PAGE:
Wednesday, August 8, 2018
Court of Appeal:
Defendantís Lawyers Not Disqualified By Plaintiffís Payment of Prior Bill
By a MetNews Staff Writer
The Court of Appeal for this district held yesterday a judge properly denied a manís motion to disqualify a womanís attorneys in a case he brought against her because a signed acknowledgement that the firm didnít represent him defeated any contrary inference to be drawn by his payment of the fee for that service.
The man, Xue Xin Liu, sued Yu Xin An for fraud in September 2015, and in a paternity action in October 2015. Attorneys from the Castleton Law Group in City of Industry, which An had used to set up various trusts in 2015, appeared on her behalf in both cases.
Los Angeles Superior Court Judge Theresa M. Traber denied Liuís April 2016 motion to disqualify Castleton. Traber was not convinced by Liuís assertion that he had an attorney-client relationship with the firm.
Justice Judith Ashmann-Gerst of Div. Two wrote the unpublished opinion affirming Traberís ruling.
Central to Liuís position was the fact that he had accompanied An on a visit to Castletonís office, when she set up a trust for their children. After that visitódespite no one at Castleton asking him toóLiu voluntarily paid Anís legal bill.
Ashmann-Gerst noted that, while payment of a legal bill can be a factor in determining whether an attorney-client relationship existed, it is not dispositive. Here, Liu had signed an acknowledgement given to him by Castleton that said he was aware they represented An and could not represent him.
The jurist also pointed out that he never spoke with the firm outside Anís presence, nor had they discussed anything but the trust at the meeting.
Alleged Language Barrier
Liu contended that Castleton had tricked him into signing the document, and taken advantage of his alleged inability to understand English. Ashmann-Gerst noted that the record showed that a Castleton attorney had explained the trust to An and Liu in Mandarin.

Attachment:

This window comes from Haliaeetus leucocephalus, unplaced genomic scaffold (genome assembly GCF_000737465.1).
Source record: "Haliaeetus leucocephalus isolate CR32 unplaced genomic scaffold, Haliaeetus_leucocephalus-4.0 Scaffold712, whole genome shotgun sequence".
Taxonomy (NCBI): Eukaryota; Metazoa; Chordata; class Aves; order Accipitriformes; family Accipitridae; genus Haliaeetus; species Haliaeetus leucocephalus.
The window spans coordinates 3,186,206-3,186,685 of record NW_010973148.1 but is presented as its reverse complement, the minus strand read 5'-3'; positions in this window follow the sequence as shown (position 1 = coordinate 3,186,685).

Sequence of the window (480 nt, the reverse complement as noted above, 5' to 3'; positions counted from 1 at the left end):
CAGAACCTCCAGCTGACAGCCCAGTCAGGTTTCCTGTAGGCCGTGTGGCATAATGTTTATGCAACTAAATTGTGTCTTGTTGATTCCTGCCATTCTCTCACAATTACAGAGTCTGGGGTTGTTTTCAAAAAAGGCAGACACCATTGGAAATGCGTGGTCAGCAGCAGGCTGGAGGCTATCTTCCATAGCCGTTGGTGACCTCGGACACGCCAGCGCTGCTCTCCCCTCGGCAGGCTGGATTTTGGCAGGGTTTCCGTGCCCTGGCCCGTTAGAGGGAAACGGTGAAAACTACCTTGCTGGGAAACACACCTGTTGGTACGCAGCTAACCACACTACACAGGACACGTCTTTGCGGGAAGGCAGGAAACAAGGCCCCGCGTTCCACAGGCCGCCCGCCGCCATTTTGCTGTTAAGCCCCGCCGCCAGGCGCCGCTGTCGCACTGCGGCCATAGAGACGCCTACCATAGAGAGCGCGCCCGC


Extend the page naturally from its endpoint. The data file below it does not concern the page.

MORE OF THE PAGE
ďTo the extent plaintiff argues that he was tricked into signing the acknowledgement form and did not understand what he was signing because he does not speak or read English, we are not convinced. In support of his motion to disqualify Castleton, plaintiff submitted a multipage declarationóin English. He states in that declaration that he does Ďnot speak or write English language beyond a handful of basic words.í How did he sign and submit his supporting declaration in English if he does not speak or write English?Ē
The opinion mentions in a footnote that there was no indication that the declaration had been translated from Mandarin. It also indicates that Liu never asked Castleton for translations of any documents.
The jurist pointed to Liuís failure to bring his disqualification motion in a timely manner. She explained:
ďAs set forth in the appellate record, plaintiff filed two lawsuits against defendant, in September and October 2015, respectively, and Castleton appeared on defendantís behalf in November and December 2015, respectively. Accordingly, at the very latest, plaintiff was aware by November 2015 that Castleton represented defendant. Yet, he took no steps to disqualify Castleton from representing her until April 2016. And he has offered no explanation for this delay. Under these circumstances, the trial court did not abuse its discretion in finding that plaintiff unreasonably delayed in seeking to disqualify Castleton from representing defendant in this action.Ē
The case is Liu v. An, B278728.
An was represented by James B. Green from Castleton. Counsel for Liu were Anna S. Karczag from Encore Law Group in Los Angeles; and David L. Fleck and Gigi Gutierrez of Porter Ranch.
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